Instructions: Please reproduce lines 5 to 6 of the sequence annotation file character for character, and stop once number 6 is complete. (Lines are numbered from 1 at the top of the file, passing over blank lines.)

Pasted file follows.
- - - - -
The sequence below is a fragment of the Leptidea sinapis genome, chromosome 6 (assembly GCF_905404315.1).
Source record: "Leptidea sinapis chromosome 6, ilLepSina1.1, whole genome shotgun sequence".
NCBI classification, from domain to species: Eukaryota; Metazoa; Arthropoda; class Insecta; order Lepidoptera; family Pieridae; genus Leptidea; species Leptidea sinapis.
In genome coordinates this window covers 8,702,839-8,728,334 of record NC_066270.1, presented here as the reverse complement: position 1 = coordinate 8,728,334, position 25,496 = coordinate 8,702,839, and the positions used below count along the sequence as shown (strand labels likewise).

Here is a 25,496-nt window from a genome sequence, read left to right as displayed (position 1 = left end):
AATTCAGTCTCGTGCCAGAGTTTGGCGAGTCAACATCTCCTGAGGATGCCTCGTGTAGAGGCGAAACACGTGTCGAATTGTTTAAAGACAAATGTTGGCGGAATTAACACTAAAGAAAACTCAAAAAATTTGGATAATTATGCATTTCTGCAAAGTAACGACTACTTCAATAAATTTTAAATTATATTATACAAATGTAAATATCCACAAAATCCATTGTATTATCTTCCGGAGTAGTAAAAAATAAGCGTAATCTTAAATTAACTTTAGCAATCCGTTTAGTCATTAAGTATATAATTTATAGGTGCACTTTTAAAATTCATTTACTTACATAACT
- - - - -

Here is a 25,496-nt window from a genome sequence, read left to right as displayed (position 1 = left end):
AATTCAGTCTCGTGCCAGAGTTTGGCGAGTCAACATCTCCTGAGGATGCCTCGTGTAGAGGCGAAACACGTGTCGAATTGTTTAAAGACAAATGTTGGCGGAATTAACACTAAAGAAAACTCAAAAAATTTGGATAATTATGCATTTCTGCAAAGTAACGACTACTTCAATAAATTTTAAATTATATTATACAAATGTAAATATCCACAAAATCCATTGTATTATCTTCCGGAGTAGTAAAAAATAAGCGTAATCTTAAATTAACTTTAGCAATCCGTTTAGTCATTAAGTATATAATTTATAGGTGCACTTTTAAAATTCATTTACTTACATAACT